- 1 Everyone agrees that if you want to take the path of the full-time knife maker you definitely have to consider a few things:
- 1.1 Invest in quality equipment and materials
- 1.2 Find your niche
- 1.3 Communication with customers
- 1.4 The English language
- 1.5 Differentiated and create a competitive advantage
- 1.6 Delegate
- 1.8 Treat Knifemaking like a real business
- 1.9 Use your passion but you have to be realistic.
- 1.10 Consistency – Consistency and Resilience
- 1.12 Conclusions
Knife Maker full-time? Read this first but it’s not really easy at least here in Italy.
Today, thanks to social media and more global communication, the custom knife market has also expanded.
You can sell or buy custom knives anywhere in the world and even safely without running into potential scams.
This is also an advantage for a local maker maybe that is located in a small village with few inhabitants but has excellent qualities of knife maker or American knife maker.
In Italy most makers do not do this as a primary activity except in rare exceptions and work in cellars, garages, workshops where they have obtained a space.
Many makers start with passion by making exhibitions and then over time they make a name for themselves with their creations, making reproductions of famous knives before moving on to modern or personal designs.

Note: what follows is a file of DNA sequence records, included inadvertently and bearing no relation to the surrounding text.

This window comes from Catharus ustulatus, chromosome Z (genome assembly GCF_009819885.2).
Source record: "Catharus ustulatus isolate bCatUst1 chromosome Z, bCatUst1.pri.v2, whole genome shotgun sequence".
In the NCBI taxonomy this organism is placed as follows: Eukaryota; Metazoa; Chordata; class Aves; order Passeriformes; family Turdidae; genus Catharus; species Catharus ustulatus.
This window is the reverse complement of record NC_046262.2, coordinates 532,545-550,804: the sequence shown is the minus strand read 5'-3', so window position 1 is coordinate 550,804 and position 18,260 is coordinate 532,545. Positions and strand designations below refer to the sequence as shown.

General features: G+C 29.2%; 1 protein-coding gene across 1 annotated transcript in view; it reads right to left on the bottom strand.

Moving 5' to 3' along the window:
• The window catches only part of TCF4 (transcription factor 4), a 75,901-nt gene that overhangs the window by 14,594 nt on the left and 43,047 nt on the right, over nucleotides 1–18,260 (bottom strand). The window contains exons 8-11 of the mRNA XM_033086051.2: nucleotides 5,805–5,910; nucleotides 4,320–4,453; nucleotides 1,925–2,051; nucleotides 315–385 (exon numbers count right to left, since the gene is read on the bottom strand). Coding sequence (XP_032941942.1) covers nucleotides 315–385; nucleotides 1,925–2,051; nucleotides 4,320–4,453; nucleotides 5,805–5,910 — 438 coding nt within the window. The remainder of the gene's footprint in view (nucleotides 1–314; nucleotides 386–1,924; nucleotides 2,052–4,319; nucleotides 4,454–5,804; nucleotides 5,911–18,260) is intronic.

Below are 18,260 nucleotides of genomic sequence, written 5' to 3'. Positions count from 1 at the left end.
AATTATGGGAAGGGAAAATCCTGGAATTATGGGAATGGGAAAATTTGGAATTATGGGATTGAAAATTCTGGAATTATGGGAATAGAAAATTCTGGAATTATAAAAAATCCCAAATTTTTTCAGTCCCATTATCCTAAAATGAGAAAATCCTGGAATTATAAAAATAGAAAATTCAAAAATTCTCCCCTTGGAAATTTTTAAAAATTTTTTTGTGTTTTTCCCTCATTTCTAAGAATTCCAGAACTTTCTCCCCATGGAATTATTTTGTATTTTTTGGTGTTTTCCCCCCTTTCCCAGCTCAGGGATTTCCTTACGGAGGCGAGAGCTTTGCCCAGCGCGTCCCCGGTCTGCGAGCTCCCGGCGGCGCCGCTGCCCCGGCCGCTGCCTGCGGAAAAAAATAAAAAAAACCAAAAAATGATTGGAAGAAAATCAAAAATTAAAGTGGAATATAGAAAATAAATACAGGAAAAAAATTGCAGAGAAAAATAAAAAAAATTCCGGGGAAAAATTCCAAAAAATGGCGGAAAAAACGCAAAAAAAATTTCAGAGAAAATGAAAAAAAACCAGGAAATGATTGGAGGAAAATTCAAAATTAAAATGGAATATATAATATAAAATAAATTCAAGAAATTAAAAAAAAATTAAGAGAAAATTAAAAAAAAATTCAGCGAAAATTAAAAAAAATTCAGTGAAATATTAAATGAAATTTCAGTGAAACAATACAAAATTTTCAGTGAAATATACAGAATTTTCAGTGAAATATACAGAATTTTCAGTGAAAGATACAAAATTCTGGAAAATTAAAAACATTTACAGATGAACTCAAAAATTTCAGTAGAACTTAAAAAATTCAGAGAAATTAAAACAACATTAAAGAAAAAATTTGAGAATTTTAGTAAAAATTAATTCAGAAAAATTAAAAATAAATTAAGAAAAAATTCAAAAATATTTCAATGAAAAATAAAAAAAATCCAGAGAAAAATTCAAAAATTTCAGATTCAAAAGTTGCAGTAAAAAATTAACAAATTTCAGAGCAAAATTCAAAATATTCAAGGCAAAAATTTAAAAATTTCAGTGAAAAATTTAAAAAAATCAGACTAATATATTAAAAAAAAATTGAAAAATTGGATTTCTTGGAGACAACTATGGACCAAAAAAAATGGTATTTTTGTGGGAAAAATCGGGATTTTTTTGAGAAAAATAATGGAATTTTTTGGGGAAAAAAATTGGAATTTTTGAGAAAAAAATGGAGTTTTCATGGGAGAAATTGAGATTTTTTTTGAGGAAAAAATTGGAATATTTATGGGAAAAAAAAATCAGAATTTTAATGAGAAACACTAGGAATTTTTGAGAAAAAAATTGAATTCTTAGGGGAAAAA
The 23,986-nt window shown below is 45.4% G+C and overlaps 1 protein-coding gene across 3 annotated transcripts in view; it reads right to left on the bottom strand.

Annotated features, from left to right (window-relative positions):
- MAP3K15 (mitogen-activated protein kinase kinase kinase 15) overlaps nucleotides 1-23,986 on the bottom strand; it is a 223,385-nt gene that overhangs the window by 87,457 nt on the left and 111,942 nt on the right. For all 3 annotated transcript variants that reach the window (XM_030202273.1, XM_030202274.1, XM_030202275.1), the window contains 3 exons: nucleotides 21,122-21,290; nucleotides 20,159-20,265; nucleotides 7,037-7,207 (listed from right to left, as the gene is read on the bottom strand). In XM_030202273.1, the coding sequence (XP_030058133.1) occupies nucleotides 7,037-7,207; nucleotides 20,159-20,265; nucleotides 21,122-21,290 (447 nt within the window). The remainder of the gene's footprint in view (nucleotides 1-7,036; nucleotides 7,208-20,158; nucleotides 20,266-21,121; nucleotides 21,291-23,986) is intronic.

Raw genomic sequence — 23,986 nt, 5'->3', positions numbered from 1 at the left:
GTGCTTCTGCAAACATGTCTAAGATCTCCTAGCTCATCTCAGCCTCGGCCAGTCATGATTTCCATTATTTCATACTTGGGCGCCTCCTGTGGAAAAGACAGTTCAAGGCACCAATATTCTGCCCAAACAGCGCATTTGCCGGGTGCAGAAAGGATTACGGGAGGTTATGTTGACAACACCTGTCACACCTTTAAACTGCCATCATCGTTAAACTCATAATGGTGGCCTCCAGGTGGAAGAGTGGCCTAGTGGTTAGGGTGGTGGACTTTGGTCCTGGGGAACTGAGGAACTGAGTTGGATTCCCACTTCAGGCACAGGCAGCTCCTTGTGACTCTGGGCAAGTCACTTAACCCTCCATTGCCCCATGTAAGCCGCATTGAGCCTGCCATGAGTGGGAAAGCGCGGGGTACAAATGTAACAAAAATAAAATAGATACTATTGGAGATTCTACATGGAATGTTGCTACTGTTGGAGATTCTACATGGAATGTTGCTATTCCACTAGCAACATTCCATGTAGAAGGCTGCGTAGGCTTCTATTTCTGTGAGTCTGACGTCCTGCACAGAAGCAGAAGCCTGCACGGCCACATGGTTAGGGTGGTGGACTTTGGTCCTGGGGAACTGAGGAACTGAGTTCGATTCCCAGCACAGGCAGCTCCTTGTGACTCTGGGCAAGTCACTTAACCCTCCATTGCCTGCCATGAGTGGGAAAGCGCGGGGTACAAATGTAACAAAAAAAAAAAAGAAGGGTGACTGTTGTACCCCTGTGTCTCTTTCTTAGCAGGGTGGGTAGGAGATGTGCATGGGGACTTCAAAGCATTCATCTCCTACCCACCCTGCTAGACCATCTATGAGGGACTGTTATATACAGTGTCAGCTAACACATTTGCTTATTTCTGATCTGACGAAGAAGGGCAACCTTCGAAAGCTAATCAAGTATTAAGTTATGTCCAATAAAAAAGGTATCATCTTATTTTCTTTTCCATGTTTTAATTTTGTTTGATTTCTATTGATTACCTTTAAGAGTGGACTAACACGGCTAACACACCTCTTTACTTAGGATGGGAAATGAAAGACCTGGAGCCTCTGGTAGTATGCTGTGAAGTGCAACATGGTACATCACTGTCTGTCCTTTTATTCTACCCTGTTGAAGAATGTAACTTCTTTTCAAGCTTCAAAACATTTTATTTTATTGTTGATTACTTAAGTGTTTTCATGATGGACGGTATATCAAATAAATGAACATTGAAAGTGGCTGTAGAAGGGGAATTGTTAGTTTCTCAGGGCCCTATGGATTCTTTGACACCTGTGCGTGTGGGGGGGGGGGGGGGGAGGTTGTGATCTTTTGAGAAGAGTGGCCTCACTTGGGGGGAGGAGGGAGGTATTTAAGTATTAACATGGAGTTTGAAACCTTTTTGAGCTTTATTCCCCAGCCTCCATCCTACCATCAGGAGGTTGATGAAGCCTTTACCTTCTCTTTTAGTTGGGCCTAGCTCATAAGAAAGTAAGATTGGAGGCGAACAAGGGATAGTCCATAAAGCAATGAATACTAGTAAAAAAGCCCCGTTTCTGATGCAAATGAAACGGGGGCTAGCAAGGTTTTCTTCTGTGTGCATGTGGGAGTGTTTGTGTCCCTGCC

Let’s say they’re two different roads plus one:
- One is to stay alert to the fashions of that knife enthusiasts and then customers to be careful what they want to create custom versions and this is important for any full-time knifemaker.
- A different path if we want more artistic is the street of the knife artist who makes a name for his creations and his clients are collectors of works of art as if they were paintings to understand us, then a clientele that attends exhibitions and who makes an acquis if we want more wanted by associating the maker with the knife.
- The “industrial” street where the knife is an object built for a large scale of the public, made with a large-scale industrial process (I do not want to talk about it) and the purpose is a large audience that can be undemanding, on average demanding as for example the Morakniv , or very demanding see theExtrema Ratio. So we’re not talking about a lab anymore, we’re talking about knife industries.
Already this makes you understand that we are talking about two different paths plus a third that is even industrial but I would dwell on the first two.
What is a full-time knifeman?
He is a maker or in general a knifemaker who lives as his only source of income by producing and selling his knives.
I’ll tell you right now, only the 2 of the world’s 2 makers fall into this category and you know why?
It’s not easy!
The reason why the number is so low is that it is very difficult to depend on the production of knives as the only source of income.
I asked some makers who have already brought their creations and sale of knives to a full-time level what it takes to make a living making knives.
Everyone agrees that if you want to take the path of the full-time knife maker you definitely have to consider a few things: